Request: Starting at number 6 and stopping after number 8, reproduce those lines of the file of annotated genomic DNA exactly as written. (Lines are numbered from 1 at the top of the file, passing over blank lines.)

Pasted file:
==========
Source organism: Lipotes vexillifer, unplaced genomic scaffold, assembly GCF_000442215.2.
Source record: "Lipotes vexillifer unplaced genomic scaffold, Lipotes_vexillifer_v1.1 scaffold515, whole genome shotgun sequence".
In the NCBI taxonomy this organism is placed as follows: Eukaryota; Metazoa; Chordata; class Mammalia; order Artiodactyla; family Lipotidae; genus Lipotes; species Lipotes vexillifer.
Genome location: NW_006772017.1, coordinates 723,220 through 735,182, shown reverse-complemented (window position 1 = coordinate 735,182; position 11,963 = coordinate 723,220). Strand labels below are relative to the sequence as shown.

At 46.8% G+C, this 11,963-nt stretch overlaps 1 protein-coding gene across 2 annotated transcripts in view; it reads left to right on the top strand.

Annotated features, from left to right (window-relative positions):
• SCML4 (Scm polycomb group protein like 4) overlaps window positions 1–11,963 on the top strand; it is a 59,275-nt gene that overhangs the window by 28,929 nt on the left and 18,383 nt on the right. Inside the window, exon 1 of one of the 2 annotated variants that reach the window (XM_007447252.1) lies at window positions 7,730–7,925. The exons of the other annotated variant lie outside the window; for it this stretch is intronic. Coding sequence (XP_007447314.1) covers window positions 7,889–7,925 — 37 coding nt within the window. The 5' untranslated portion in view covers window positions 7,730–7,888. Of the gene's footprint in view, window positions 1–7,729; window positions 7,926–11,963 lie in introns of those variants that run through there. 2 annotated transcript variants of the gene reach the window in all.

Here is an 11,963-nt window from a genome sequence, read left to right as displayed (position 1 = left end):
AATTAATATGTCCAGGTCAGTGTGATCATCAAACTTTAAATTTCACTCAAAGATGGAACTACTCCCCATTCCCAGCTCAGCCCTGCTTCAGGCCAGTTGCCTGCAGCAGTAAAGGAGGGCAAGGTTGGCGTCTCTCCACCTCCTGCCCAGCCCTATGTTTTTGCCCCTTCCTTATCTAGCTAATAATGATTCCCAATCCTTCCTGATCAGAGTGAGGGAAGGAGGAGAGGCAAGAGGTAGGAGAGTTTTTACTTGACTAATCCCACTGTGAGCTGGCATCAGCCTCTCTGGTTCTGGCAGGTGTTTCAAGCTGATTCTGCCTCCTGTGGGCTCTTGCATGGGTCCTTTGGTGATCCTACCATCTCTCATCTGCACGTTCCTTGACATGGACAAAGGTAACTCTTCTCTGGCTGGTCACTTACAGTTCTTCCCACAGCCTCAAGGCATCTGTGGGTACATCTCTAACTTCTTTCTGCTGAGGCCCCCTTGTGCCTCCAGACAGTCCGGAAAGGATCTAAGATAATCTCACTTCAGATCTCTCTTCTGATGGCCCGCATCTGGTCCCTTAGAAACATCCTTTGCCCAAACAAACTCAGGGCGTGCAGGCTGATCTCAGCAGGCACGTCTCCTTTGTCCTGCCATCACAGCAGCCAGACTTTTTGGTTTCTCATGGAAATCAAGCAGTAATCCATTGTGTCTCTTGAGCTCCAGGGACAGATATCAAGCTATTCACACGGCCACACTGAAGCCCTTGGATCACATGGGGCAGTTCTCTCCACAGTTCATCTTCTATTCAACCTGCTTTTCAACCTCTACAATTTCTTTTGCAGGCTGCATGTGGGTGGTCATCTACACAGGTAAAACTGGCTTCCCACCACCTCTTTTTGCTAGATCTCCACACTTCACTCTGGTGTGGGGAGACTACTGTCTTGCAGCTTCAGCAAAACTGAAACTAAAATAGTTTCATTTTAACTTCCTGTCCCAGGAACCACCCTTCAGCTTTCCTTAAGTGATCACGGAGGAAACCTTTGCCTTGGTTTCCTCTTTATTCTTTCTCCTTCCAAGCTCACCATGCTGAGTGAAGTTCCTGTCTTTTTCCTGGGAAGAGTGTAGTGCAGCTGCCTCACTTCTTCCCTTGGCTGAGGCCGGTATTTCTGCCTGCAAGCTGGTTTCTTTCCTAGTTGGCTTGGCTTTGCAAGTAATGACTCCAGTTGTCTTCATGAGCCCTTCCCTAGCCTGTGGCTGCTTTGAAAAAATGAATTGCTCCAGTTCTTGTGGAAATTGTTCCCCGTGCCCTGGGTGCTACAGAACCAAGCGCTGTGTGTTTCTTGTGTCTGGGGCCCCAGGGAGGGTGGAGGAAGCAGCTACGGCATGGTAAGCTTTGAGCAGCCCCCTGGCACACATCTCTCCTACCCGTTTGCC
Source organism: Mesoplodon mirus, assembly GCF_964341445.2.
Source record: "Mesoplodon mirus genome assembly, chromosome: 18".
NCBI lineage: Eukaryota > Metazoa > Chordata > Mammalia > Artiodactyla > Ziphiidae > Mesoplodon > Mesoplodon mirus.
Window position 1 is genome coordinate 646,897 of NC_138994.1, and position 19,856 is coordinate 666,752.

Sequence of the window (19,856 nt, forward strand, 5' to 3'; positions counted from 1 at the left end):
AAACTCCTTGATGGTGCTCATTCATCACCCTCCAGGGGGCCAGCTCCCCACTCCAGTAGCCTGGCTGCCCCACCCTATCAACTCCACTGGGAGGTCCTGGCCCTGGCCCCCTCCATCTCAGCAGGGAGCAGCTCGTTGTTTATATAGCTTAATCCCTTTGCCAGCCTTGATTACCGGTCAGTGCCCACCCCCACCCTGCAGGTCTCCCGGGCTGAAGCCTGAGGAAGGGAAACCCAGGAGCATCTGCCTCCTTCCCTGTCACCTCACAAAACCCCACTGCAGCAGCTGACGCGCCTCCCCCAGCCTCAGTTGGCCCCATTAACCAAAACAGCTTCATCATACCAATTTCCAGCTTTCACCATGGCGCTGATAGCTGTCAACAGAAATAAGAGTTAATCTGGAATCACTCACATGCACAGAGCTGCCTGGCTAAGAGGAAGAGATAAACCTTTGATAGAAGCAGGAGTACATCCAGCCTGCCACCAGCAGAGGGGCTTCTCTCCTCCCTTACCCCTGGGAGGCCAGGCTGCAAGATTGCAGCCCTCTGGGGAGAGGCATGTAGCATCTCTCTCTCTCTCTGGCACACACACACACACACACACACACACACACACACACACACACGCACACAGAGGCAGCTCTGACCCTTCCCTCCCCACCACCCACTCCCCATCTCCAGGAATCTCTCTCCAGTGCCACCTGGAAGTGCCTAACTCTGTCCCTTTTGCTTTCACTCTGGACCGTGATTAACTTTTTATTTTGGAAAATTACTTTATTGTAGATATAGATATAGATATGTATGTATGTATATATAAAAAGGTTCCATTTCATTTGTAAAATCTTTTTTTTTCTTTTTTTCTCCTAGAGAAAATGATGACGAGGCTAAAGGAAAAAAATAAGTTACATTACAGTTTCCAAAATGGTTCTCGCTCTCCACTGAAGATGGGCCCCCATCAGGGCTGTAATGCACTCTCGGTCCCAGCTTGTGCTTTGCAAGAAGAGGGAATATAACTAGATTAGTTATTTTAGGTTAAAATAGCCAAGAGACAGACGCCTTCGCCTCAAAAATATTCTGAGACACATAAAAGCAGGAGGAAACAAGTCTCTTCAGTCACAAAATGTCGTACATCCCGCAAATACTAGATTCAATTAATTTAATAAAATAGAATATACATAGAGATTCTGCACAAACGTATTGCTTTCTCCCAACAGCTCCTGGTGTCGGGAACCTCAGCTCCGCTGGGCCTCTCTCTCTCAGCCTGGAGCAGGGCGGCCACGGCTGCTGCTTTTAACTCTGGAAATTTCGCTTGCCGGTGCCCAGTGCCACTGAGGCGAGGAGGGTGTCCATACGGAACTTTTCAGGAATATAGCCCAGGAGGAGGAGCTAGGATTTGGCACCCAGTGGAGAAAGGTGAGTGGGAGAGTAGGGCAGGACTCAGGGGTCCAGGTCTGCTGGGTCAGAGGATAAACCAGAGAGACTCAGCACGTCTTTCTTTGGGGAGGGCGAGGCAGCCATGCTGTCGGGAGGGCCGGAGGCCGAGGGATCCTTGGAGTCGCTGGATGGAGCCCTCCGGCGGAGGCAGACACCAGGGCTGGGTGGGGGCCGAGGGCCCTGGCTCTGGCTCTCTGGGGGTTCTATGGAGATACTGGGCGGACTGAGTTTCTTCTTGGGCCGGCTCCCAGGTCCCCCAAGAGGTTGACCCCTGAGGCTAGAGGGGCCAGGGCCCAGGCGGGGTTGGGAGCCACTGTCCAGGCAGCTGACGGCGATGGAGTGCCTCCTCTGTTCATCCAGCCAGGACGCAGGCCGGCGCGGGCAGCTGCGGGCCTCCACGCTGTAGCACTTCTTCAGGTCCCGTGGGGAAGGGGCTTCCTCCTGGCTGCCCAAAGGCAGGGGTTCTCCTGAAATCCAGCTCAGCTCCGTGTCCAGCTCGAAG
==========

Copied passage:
Annotated features, from left to right (window-relative positions):
• SCML4 (Scm polycomb group protein like 4) overlaps window positions 1–11,963 on the top strand; it is a 59,275-nt gene that overhangs the window by 28,929 nt on the left and 18,383 nt on the right. Inside the window, exon 1 of one of the 2 annotated variants that reach the window (XM_007447252.1) lies at window positions 7,730–7,925. The exons of the other annotated variant lie outside the window; for it this stretch is intronic. Coding sequence (XP_007447314.1) covers window positions 7,889–7,925 — 37 coding nt within the window. The 5' untranslated portion in view covers window positions 7,730–7,888. Of the gene's footprint in view, window positions 1–7,729; window positions 7,926–11,963 lie in introns of those variants that run through there. 2 annotated transcript variants of the gene reach the window in all.

Here is an 11,963-nt window from a genome sequence, read left to right as displayed (position 1 = left end):